Still logged on as number6, we are going to create a new folder a new file in a temporary location.

mkdir /tmp/number6
touch /tmp/number6/firstfile.txt
ls -la /tmp/number6
logout

Now, logged on as root, we will change the primary group of number6 to be TheVillage. We can do that by running the usermod -g TheVillage number6.

Time to log back in as number6 and execute these commands. The result is depicted in the image below, and we can see that the files have a different group because they are based on the primary group of the user that is creating the file.

cd /tmp/number6
touch second-file.txt
pwd
ls -la

Managing permissions

To manage Linux permissions, we can use the chmod command using either symbolic or octal methods. We are going to perform some actions to analyze the permissions applied and the impact on the end-users when trying to use the resources.

The chmod is simple to use. Here are a few examples to get you up to speed:

  • chmod u+rwx file.txt, it will add read, write and execute permissions to the user owner (first set of three characters)
  • chmod g+wx file.txt, it will add write and execute permissions to the group
  • chmod a+r file.txt, it will add read permission to all (user owner, group and other)
  • chmod 754 file.txt, it will add read/write/execute to the owner, read/execute to the group, and read to other

The first exercise is to check the permissions of the ap6 folder, and since we are inside of the folder, we will run ls -la / | grep ap6 to get an understanding of the permissions. Then, we will list the permissions of the file underneath the ap6 folder. Finally, we will remove all permissions from others in the index.html file, and set read and write for others in the README.md file.

Linux permissions

Now logged as number6, we will perform a series of tasks (the picture below will have the output of all commands) and the table below shows the results of each operation and why we get the results.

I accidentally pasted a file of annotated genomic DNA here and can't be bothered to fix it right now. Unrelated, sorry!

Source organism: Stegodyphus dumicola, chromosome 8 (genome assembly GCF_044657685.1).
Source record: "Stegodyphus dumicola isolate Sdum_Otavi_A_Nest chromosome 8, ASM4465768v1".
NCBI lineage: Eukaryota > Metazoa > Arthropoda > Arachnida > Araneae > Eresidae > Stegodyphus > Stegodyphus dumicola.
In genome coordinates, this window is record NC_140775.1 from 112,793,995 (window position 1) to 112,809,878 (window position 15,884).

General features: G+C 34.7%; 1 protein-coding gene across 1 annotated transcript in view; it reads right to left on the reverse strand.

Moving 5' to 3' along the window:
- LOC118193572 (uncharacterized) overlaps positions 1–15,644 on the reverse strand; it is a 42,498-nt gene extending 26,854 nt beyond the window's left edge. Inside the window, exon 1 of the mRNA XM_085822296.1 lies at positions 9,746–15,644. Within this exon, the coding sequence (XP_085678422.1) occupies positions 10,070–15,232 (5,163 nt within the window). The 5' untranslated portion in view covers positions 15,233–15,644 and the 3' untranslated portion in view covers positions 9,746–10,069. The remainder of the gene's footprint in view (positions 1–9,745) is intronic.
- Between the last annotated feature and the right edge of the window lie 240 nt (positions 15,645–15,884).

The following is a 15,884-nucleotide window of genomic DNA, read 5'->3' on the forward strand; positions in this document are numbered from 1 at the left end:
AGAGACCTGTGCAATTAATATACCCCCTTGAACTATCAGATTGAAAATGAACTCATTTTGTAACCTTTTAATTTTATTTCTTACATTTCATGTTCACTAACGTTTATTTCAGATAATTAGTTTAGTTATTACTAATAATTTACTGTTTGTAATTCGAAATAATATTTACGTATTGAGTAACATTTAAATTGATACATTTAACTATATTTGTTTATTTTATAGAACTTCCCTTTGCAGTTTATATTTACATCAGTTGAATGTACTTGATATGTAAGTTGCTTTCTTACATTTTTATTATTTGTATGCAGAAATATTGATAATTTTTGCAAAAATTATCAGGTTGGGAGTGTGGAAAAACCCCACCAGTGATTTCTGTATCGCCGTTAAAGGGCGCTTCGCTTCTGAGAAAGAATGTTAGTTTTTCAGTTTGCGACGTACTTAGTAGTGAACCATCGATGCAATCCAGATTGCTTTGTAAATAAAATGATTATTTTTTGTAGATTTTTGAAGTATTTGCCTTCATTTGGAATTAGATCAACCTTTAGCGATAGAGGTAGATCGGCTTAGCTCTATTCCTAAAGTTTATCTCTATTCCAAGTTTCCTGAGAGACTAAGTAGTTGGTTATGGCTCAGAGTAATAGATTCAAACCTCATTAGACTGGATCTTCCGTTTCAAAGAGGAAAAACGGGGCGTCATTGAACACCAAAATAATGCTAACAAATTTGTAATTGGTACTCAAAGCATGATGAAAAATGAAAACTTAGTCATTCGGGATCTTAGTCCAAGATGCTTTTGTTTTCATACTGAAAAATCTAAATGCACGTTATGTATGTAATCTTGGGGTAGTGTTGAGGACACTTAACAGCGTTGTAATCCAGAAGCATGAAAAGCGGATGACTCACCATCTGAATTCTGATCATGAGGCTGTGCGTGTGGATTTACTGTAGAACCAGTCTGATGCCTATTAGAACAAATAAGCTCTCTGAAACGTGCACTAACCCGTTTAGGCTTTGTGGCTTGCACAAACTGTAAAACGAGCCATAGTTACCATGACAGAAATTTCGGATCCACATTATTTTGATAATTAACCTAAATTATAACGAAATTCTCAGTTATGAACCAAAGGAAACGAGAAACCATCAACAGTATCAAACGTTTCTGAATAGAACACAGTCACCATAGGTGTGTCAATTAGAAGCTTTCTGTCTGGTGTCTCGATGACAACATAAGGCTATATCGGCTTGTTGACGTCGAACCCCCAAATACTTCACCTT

Action Result Why?
Create a new folder in the /ap6 folder Fail The owner and group are root and root. The others, which is what number6 is using, only has read and execute.
Read the index.html content using cat /ap6/index.html Fail The same issue as above, but in this case, others do not have single permission.
Read the content of /ap6/README.md file SUCCESS  

The others has permission to read and write in that file. Thus, reading and writing are successful.

 

Write content to the /ap6/README.md file SUCCESS

Linux permissions

Now that we know how to manage the permissions and we can accommodate some business requirements (not all of them) by setting up the security properly, we need to cover the process to change the owner and group from any given object.

We can use the chown command, which requires some parameters like the owner, group, and the object. For example, chown number6:TheVillage file.txt, this line will change the file.txt to have number6 as user owner and TheVillage as a group.

Manage permissions in Linux: Much more to come

Have we covered all that there is to manage permissions in Linux? Of course not! There are a lot of small features/functionalities to be covered, such as umask, Set Group ID, Sticky Bit, setgid, setuid, to mention a few. We are going to cover some of them in small chunks as blog posts here at TechGenix. For now, we covered what it takes to understand the Linux basic permission and which commands we can use to manage permissions.

Featured image: Shutterstock